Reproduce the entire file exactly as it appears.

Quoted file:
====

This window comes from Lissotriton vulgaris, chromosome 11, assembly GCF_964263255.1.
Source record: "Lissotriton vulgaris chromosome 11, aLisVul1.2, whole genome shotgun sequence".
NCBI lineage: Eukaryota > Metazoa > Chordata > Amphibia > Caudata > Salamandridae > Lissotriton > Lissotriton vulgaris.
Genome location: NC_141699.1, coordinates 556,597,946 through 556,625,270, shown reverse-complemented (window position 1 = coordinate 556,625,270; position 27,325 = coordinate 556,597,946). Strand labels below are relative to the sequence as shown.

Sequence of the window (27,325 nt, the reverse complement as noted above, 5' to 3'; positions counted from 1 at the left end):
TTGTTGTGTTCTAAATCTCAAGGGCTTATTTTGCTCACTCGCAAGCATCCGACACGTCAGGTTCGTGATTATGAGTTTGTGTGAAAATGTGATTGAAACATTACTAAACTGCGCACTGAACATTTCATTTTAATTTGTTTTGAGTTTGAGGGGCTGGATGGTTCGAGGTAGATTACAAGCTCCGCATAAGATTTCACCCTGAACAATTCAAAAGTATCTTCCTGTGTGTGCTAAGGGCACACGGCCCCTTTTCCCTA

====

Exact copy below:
This window comes from Lissotriton vulgaris, chromosome 11, assembly GCF_964263255.1.
Source record: "Lissotriton vulgaris chromosome 11, aLisVul1.2, whole genome shotgun sequence".
NCBI lineage: Eukaryota > Metazoa > Chordata > Amphibia > Caudata > Salamandridae > Lissotriton > Lissotriton vulgaris.
Genome location: NC_141699.1, coordinates 556,597,946 through 556,625,270, shown reverse-complemented (window position 1 = coordinate 556,625,270; position 27,325 = coordinate 556,597,946). Strand labels below are relative to the sequence as shown.

Sequence of the window (27,325 nt, the reverse complement as noted above, 5' to 3'; positions counted from 1 at the left end):
TTGTTGTGTTCTAAATCTCAAGGGCTTATTTTGCTCACTCGCAAGCATCCGACACGTCAGGTTCGTGATTATGAGTTTGTGTGAAAATGTGATTGAAACATTACTAAACTGCGCACTGAACATTTCATTTTAATTTGTTTTGAGTTTGAGGGGCTGGATGGTTCGAGGTAGATTACAAGCTCCGCATAAGATTTCACCCTGAACAATTCAAAAGTATCTTCCTGTGTGTGCTAAGGGCACACGGCCCCTTTTCCCTA